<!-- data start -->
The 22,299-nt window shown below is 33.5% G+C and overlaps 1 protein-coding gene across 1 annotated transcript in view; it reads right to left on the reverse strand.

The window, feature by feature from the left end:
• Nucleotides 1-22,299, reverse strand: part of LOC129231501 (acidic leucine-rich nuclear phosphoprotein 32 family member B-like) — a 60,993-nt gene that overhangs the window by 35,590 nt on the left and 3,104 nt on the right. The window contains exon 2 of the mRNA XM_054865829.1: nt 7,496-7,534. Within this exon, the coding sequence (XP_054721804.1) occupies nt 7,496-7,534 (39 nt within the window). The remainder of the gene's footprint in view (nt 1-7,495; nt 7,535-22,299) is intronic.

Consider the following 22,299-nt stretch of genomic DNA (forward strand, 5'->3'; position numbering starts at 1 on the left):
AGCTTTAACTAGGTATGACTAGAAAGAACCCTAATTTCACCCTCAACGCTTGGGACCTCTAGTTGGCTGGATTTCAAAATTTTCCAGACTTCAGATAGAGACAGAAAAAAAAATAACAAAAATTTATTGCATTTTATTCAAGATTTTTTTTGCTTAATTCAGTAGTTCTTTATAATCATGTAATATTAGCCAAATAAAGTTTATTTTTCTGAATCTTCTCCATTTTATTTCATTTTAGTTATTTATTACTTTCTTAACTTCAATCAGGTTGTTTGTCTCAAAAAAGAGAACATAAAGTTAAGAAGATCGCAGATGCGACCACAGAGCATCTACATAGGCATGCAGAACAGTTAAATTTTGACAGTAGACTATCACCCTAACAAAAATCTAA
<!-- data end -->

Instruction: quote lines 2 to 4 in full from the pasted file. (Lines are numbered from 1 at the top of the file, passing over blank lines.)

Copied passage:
The window, feature by feature from the left end:
• Nucleotides 1-22,299, reverse strand: part of LOC129231501 (acidic leucine-rich nuclear phosphoprotein 32 family member B-like) — a 60,993-nt gene that overhangs the window by 35,590 nt on the left and 3,104 nt on the right. The window contains exon 2 of the mRNA XM_054865829.1: nt 7,496-7,534. Within this exon, the coding sequence (XP_054721804.1) occupies nt 7,496-7,534 (39 nt within the window). The remainder of the gene's footprint in view (nt 1-7,495; nt 7,535-22,299) is intronic.

Consider the following 22,299-nt stretch of genomic DNA (forward strand, 5'->3'; position numbering starts at 1 on the left):